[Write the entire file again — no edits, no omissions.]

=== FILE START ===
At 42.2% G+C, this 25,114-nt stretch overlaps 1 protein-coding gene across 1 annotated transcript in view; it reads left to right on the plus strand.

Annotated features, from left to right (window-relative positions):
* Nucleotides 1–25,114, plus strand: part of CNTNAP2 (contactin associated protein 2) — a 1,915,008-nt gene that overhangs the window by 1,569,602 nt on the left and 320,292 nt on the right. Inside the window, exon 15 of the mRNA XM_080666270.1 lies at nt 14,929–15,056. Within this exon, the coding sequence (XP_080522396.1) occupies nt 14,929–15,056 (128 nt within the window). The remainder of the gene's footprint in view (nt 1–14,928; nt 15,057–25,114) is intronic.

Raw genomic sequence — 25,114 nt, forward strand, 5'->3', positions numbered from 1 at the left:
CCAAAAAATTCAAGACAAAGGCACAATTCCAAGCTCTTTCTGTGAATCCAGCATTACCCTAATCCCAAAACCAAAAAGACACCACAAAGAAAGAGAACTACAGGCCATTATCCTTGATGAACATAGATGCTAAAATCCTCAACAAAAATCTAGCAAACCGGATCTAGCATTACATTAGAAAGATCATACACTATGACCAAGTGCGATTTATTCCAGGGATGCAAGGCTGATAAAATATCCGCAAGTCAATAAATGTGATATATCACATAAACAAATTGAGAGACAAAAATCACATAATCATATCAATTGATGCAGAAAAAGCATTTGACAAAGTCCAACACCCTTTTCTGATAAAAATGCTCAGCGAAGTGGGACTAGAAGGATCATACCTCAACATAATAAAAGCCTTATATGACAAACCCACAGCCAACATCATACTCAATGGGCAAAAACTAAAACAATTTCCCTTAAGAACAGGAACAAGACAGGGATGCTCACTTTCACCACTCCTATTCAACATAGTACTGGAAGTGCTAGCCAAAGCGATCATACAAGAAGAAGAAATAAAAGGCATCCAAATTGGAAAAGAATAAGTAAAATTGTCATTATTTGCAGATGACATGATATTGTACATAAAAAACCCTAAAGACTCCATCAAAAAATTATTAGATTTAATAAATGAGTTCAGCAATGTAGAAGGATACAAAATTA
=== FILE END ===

At 42.2% G+C, this 25,114-nt stretch overlaps 1 protein-coding gene across 1 annotated transcript in view; it reads left to right on the plus strand.

Annotated features, from left to right (window-relative positions):
* Nucleotides 1–25,114, plus strand: part of CNTNAP2 (contactin associated protein 2) — a 1,915,008-nt gene that overhangs the window by 1,569,602 nt on the left and 320,292 nt on the right. Inside the window, exon 15 of the mRNA XM_080666270.1 lies at nt 14,929–15,056. Within this exon, the coding sequence (XP_080522396.1) occupies nt 14,929–15,056 (128 nt within the window). The remainder of the gene's footprint in view (nt 1–14,928; nt 15,057–25,114) is intronic.

Raw genomic sequence — 25,114 nt, forward strand, 5'->3', positions numbered from 1 at the left:
CCAAAAAATTCAAGACAAAGGCACAATTCCAAGCTCTTTCTGTGAATCCAGCATTACCCTAATCCCAAAACCAAAAAGACACCACAAAGAAAGAGAACTACAGGCCATTATCCTTGATGAACATAGATGCTAAAATCCTCAACAAAAATCTAGCAAACCGGATCTAGCATTACATTAGAAAGATCATACACTATGACCAAGTGCGATTTATTCCAGGGATGCAAGGCTGATAAAATATCCGCAAGTCAATAAATGTGATATATCACATAAACAAATTGAGAGACAAAAATCACATAATCATATCAATTGATGCAGAAAAAGCATTTGACAAAGTCCAACACCCTTTTCTGATAAAAATGCTCAGCGAAGTGGGACTAGAAGGATCATACCTCAACATAATAAAAGCCTTATATGACAAACCCACAGCCAACATCATACTCAATGGGCAAAAACTAAAACAATTTCCCTTAAGAACAGGAACAAGACAGGGATGCTCACTTTCACCACTCCTATTCAACATAGTACTGGAAGTGCTAGCCAAAGCGATCATACAAGAAGAAGAAATAAAAGGCATCCAAATTGGAAAAGAATAAGTAAAATTGTCATTATTTGCAGATGACATGATATTGTACATAAAAAACCCTAAAGACTCCATCAAAAAATTATTAGATTTAATAAATGAGTTCAGCAATGTAGAAGGATACAAAATTA